AFC West draft analysis

Leave it to Manti Te'o to overshadow the No. 1 pick in the draft.

The 2013 NFL draft began when the Kansas City Chiefs took athletic Central Michigan tackle Eric Fisher with the No. 1 pick. It was a great pick, and Fisher has a chance to be a stalwart for years to come.

However, the selection of Fisher was not the story of the draft weekend in the AFC West. The headline-stealing pick came about 24 hours and 37 picks later when the San Diego Chargers, who had been very quiet this offseason, shook up the draft by taking polarizing Notre Dame inside linebacker Manti Te’o in a trade up.

Te’o was a highly-rated player, but was involved in a bizarre hoax involving a dead girlfriend who, it turned out, did not exist. Te’o will be remembered for the hoax, but now he will try to make a name in the AFC West.

I thought all four teams in the division (the worst division in the NFL last year) made savvy choices. When the draft grades pour in, and they will, I expect solid grades for all four teams.

In the meantime, let’s look closer at the division’s draft:


It’s difficult to beat what new San Diego general manager Tom Telesco pulled off in the second and third rounds. After taking Alabama right tackle D.J. Fluker at No. 11 in the first round, Telesco came back firing Friday with the trade-up for Te’o and the with the third-round selection of California receiver Keenan Allen.

Immediately after the Allen choice, ESPN draft analyst Todd McShay said Telesco drafted three first rounders. That view was later echoed by fellow ESPN draft analyst Mel Kiper.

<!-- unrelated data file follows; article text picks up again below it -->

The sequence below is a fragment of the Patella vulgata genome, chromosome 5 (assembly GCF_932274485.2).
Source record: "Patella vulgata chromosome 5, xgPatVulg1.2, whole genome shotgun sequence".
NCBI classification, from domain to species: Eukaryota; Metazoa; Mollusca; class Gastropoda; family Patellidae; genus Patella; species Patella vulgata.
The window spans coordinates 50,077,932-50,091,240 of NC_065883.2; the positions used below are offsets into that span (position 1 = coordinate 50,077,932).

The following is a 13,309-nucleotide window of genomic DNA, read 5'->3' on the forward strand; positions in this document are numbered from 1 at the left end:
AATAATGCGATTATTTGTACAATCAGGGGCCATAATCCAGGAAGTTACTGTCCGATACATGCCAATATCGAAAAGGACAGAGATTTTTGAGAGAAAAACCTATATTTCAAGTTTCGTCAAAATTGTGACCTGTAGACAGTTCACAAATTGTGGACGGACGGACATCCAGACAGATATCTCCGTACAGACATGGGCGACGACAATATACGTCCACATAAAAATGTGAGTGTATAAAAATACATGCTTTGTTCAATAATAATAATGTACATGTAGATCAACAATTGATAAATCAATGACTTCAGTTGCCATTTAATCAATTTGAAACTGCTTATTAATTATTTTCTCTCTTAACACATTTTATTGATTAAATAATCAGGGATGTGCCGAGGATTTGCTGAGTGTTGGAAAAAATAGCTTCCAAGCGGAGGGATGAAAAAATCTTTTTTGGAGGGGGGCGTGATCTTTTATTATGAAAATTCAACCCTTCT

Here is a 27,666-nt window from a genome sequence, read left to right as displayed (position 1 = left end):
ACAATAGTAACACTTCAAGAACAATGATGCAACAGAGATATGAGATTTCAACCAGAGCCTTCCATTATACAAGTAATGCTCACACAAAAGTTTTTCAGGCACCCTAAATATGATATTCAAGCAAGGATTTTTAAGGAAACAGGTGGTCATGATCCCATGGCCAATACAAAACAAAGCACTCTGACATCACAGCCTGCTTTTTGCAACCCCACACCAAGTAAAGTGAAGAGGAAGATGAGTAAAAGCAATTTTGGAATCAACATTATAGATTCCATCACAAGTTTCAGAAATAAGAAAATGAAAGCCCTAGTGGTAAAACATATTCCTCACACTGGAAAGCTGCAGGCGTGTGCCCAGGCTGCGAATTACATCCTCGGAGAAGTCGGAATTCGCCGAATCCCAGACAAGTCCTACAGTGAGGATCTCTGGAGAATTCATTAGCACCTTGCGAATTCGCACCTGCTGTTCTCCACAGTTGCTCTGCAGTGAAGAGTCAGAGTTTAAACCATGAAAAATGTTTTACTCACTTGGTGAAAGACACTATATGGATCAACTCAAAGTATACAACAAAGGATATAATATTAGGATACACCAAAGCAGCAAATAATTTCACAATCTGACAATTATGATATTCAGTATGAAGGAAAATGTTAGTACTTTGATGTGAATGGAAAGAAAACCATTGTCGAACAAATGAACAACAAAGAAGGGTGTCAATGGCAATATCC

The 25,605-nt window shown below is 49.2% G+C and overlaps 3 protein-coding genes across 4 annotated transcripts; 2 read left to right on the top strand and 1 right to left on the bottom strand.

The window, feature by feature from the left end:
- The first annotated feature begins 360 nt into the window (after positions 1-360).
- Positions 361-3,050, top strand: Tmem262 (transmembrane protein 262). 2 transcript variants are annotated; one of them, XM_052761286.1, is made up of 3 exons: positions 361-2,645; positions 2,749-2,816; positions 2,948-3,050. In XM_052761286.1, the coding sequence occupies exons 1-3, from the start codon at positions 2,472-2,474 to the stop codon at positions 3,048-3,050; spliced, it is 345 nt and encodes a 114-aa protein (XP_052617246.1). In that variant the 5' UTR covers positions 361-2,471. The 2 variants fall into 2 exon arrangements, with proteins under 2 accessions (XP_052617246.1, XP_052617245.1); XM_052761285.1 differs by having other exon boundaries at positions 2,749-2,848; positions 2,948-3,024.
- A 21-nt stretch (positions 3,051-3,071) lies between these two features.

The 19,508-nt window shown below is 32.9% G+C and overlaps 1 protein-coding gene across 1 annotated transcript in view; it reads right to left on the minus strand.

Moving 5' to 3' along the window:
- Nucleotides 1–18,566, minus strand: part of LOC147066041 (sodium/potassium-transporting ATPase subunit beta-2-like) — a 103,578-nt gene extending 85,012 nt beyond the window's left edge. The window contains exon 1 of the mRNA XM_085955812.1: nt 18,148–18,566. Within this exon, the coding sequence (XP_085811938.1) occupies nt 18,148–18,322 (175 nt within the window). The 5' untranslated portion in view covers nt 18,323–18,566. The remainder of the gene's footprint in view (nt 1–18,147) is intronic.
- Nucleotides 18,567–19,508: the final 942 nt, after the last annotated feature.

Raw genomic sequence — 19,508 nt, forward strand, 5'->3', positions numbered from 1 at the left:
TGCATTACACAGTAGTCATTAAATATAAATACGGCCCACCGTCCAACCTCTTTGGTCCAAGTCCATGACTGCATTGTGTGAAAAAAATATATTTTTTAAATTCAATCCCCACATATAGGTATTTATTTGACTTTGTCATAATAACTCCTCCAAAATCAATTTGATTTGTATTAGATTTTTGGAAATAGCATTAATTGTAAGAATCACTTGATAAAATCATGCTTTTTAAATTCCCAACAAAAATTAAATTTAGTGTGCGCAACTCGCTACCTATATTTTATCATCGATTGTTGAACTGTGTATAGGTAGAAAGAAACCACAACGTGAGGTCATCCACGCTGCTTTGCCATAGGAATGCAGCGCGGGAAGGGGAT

I expect both Te’o and Allen to contribute immediately. Allen, who has had some manageable knee issues, is a sure receiver who gives the offense-needy Chargers a serious weapon. Philip Rivers has seen several top weapons leave in free agency in recent years. He gets a gift in the form of Allen.


It wasn’t all perfect for the Chargers. They entered the draft, as they entered free agency, with left tackle as their greatest need. It is still a major need.

In some ways the Chargers can’t be blamed for not addressing the position this weekend. Only three left tackles were considered sure instant starters -- Fisher, Luke Joeckel and Lane Johnson -- and they were all off the board in the first four picks. So the Chargers really didn’t have a chance to get any of them. Still, it is risky for the Chargers to come out of this draft without a left tackle. They may have to pursue Baltimore free agent Bryant McKinnie as a short-term rental.

The Raiders also did well in the draft overall. But they did not get a sure pass-rusher. Oakland had a paltry 25 sacks last season. They need a pass-rush burst somewhere. But the Raiders had so many holes, they simply couldn't fill all of them. Oakland has to figure something out on defense, or progress will be delayed.


In a mild surprise, the Raiders took Houston cornerback D.J. Hayden. He is a fine player, and the Raiders maintain they would have taken him at No. 3 had they been unable to trade down with Miami and take him at No. 12. Now, that would have been a surprise.

Leaguewide, Hayden was expected to be taken in the 15-25 range, but several teams really liked him. The last time he was on a football field was November, when he tore a major vein that pumps blood to the heart. Such injuries are most common in auto accidents and have just a 5 percent survival rate. Still, Hayden has been cleared. I expect him to be a great immediate help for the Raiders, who badly need star power at the position.


Denver first-round pick Sylvester Williams is going to be an instant standout. The North Carolina product was expected to go much higher than No. 28. He is disruptive and athletic. He fits in with a young, talented Denver defense. John Elway scored on defense with his first two top picks in Von Miller and Derek Wolfe and he did it again with Williams.